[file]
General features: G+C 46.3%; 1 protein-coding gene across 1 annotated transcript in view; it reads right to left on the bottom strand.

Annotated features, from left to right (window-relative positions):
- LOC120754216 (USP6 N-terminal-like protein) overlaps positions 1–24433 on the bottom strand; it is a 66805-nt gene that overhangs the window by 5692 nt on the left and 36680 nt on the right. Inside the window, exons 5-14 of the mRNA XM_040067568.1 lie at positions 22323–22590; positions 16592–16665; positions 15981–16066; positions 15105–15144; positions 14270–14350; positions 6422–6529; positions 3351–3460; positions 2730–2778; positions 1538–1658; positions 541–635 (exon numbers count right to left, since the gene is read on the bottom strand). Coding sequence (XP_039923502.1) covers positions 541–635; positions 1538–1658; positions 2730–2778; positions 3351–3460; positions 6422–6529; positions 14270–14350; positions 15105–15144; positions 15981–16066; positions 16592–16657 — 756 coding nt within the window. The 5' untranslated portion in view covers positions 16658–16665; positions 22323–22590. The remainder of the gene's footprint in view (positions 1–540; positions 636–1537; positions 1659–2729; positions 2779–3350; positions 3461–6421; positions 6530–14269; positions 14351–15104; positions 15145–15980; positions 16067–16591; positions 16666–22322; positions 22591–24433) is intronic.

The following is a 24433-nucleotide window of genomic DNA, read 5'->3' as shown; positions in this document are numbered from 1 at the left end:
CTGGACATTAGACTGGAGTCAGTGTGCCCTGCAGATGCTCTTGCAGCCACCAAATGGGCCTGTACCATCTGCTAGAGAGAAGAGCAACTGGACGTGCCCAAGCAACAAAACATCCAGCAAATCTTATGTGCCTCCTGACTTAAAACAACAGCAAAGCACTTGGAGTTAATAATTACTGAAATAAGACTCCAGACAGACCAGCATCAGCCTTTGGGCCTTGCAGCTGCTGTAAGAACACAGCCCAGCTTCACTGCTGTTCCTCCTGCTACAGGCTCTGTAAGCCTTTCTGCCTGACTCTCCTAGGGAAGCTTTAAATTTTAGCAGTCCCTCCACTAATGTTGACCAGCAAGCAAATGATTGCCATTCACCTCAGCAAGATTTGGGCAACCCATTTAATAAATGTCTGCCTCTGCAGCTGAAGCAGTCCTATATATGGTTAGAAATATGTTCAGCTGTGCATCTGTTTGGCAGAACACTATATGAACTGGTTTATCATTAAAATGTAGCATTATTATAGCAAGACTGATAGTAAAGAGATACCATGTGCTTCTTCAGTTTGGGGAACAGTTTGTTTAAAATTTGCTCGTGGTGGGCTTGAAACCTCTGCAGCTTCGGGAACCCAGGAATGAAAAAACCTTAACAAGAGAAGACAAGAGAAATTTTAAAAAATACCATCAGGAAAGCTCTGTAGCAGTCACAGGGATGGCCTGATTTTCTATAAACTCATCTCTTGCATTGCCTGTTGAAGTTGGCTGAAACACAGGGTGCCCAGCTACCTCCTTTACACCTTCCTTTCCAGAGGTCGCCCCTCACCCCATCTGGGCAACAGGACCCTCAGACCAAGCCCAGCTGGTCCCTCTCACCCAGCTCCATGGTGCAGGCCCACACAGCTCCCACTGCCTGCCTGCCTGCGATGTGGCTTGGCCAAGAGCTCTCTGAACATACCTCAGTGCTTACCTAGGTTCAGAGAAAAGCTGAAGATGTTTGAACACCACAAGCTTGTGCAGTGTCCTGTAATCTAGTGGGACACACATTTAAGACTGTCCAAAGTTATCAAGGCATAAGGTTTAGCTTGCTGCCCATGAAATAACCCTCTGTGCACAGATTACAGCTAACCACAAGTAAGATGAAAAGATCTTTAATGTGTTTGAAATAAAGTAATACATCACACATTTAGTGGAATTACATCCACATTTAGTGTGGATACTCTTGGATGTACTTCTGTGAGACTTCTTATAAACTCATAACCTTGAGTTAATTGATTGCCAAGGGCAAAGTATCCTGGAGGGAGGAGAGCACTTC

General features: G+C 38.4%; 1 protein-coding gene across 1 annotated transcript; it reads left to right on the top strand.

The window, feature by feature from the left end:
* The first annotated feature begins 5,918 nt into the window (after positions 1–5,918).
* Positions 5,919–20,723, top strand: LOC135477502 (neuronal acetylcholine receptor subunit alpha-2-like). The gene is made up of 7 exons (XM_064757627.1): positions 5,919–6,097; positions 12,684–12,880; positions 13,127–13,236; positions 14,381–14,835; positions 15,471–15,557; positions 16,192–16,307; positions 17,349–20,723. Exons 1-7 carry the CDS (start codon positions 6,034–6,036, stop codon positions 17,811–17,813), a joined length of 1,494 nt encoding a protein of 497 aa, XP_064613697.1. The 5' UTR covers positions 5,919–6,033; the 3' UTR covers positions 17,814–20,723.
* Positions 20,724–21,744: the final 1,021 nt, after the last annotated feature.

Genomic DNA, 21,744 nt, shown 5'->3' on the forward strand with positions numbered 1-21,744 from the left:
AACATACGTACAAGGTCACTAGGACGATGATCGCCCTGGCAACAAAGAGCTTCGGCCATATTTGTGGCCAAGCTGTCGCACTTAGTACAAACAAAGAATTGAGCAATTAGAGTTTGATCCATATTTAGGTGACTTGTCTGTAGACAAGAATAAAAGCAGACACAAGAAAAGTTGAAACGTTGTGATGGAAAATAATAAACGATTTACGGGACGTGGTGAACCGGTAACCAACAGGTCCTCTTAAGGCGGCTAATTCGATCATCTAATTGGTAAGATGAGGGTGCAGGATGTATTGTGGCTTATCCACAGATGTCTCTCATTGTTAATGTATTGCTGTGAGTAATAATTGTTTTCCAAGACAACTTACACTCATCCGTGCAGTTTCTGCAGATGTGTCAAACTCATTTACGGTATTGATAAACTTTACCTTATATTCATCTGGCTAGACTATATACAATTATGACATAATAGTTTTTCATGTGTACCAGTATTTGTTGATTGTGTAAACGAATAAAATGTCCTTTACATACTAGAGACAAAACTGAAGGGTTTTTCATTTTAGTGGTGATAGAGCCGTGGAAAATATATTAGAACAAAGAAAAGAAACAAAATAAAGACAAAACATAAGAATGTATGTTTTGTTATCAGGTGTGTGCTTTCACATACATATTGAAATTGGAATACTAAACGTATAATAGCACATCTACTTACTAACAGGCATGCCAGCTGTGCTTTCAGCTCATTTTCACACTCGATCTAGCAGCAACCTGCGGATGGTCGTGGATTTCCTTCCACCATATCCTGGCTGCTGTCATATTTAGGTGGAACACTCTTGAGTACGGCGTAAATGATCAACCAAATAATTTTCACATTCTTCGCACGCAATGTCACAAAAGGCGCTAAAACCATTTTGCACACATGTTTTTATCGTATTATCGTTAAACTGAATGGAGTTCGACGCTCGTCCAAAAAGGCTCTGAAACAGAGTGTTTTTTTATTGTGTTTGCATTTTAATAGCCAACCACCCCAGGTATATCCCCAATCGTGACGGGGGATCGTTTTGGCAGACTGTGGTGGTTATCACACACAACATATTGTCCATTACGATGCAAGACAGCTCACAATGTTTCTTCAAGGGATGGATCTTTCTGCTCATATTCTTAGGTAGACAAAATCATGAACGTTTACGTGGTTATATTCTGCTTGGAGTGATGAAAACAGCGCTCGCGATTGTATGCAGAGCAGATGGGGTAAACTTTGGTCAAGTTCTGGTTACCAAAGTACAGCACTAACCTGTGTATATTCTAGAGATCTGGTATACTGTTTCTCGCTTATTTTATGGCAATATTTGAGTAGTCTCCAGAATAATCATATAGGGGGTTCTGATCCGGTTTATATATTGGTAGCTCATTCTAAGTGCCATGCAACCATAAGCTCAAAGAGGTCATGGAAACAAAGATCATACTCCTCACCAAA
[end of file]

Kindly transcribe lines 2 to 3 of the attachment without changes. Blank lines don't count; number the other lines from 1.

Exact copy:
Annotated features, from left to right (window-relative positions):
- LOC120754216 (USP6 N-terminal-like protein) overlaps positions 1–24433 on the bottom strand; it is a 66805-nt gene that overhangs the window by 5692 nt on the left and 36680 nt on the right. Inside the window, exons 5-14 of the mRNA XM_040067568.1 lie at positions 22323–22590; positions 16592–16665; positions 15981–16066; positions 15105–15144; positions 14270–14350; positions 6422–6529; positions 3351–3460; positions 2730–2778; positions 1538–1658; positions 541–635 (exon numbers count right to left, since the gene is read on the bottom strand). Coding sequence (XP_039923502.1) covers positions 541–635; positions 1538–1658; positions 2730–2778; positions 3351–3460; positions 6422–6529; positions 14270–14350; positions 15105–15144; positions 15981–16066; positions 16592–16657 — 756 coding nt within the window. The 5' untranslated portion in view covers positions 16658–16665; positions 22323–22590. The remainder of the gene's footprint in view (positions 1–540; positions 636–1537; positions 1659–2729; positions 2779–3350; positions 3461–6421; positions 6530–14269; positions 14351–15104; positions 15145–15980; positions 16067–16591; positions 16666–22322; positions 22591–24433) is intronic.